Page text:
Document Detail


Modes of administration of antibiotics for symptomatic severe urinary tract infections.
MedLine Citation:
PMID:  17943784     Owner:  NLM     Status:  MEDLINE    
Abstract/OtherAbstract:
BACKGROUND: Urinary tract infection (UTI), worldwide, is a major source of disease in children and adults. As it may have long-term consequences such as kidney failure and hypertension, it is important to treat patients with UTI adequately. Although standard management of severe UTI usually means intravenous (IV) therapy, at least initially, there are studies showing that oral therapy may also be effective.
OBJECTIVES: To assess whether the mode of administration of antibiotic therapy for severe UTI has an effect on cure rate, reinfection rate and kidney scarring.
SEARCH STRATEGY: The Cochrane Renal Group's specialised register, the Cochrane Central Register of Controlled Trials (CENTRAL, in The Cochrane Library), MEDLINE and EMBASE were searched. No language restriction was applied. Reference lists of relevant articles and reviews were checked for additional studies and authors of relevant articles/abstracts were contacted for further information. Date of last search: July 2007.
SELECTION CRITERIA: All randomised controlled trials (RCTs) comparing different modes of antibiotic application for patients with severe UTI (children and adults) were considered.
DATA COLLECTION AND ANALYSIS: Study quality was assessed and data extracted. Statistical analyses were performed using the random effects model and the results expressed as relative risk (RR) for dichotomous outcomes or mean difference (WMD) for continuous data with 95% confidence intervals (CI).
MAIN RESULTS: Fifteen RCTs (1743 patients) were included. Studies compared oral versus parenteral treatment (1), oral versus switch treatment (initial intravenous (IV) or intramuscular (IM) therapy followed by oral therapy) (5), switch versus parenteral treatment (6) and single dose parenteral followed by oral therapy versus oral (1) or switch therapy (3). There was a variety of short-term and long-term outcomes, but no pooled outcomes showed significant differences. Most included studies were small though and there were few outcomes for combination in a meta-analysis.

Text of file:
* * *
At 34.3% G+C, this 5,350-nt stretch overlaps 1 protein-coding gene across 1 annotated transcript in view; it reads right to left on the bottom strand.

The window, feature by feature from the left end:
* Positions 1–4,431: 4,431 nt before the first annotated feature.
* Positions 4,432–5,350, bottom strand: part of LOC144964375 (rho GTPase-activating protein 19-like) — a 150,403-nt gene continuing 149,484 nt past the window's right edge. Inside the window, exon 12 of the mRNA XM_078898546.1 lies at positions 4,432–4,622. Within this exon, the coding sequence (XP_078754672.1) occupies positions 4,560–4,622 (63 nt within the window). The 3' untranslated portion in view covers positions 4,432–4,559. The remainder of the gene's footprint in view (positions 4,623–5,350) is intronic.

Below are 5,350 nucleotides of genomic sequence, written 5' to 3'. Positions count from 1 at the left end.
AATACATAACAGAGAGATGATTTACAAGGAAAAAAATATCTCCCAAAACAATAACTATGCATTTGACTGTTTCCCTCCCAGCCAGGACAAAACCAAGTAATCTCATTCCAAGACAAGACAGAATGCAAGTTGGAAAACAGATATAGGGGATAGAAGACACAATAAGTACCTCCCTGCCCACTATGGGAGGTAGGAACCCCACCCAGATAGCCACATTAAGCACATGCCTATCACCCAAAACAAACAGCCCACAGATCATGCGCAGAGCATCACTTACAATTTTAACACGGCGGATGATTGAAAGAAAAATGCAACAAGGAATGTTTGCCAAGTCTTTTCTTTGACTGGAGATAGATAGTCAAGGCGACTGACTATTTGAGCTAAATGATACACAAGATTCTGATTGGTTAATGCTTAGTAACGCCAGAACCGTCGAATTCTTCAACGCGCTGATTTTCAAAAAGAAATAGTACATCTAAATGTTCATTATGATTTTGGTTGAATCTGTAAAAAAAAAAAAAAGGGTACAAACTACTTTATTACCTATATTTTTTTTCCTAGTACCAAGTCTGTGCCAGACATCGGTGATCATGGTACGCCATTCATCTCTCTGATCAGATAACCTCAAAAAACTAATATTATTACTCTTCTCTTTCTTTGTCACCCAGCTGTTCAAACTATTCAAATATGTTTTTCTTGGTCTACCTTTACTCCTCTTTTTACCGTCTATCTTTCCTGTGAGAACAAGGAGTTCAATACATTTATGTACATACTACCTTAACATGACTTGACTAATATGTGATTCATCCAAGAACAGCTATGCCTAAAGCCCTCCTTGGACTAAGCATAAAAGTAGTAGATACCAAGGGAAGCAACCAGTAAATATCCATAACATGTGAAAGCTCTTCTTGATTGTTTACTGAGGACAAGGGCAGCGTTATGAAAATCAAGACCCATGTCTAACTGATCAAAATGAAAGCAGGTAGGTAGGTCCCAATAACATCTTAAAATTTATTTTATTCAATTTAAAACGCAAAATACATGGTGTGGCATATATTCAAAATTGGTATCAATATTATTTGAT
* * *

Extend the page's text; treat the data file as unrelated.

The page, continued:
AUTHORS' CONCLUSIONS: There is no evidence suggesting that oral antibiotic therapy is less effective for treatment of severe UTI than parenteral or initial parenteral therapy. The results of this review suggest that the mode of application does not determine therapeutic success.
Authors:
A Pohl
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Publication Detail:
Type:  Journal Article; Meta-Analysis; Review     Date:  2007-10-17
Journal Detail:
Title:  The Cochrane database of systematic reviews     Volume:  -     ISSN:  1469-493X     ISO Abbreviation:  Cochrane Database Syst Rev     Publication Date:  2007  
Date Detail:
Created Date:  2007-10-18     Completed Date:  2008-01-17     Revised Date:  2013-06-28    
Medline Journal Info:
Nlm Unique ID:  100909747     Medline TA:  Cochrane Database Syst Rev     Country:  England    
Other Details:
Languages:  eng     Pagination:  CD003237     Citation Subset:  IM    
Affiliation:
University Clinic Freiburg, Center of Clincial Studies, Elsässerstr. 2, Freiburg, Germany, 79110. annette.pohl@uniklinik-freiburg.de
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MeSH Terms
Descriptor/Qualifier:
Administration, Oral
Anti-Bacterial Agents / administration & dosage*
Anti-Infective Agents, Urinary / administration & dosage*
Humans
Randomized Controlled Trials as Topic
Urinary Tract Infections / drug therapy*
Chemical
Reg. No./Substance:
0/Anti-Bacterial Agents; 0/Anti-Infective Agents, Urinary

From MEDLINE®/PubMed®, a database of the U.S. National Library of Medicine


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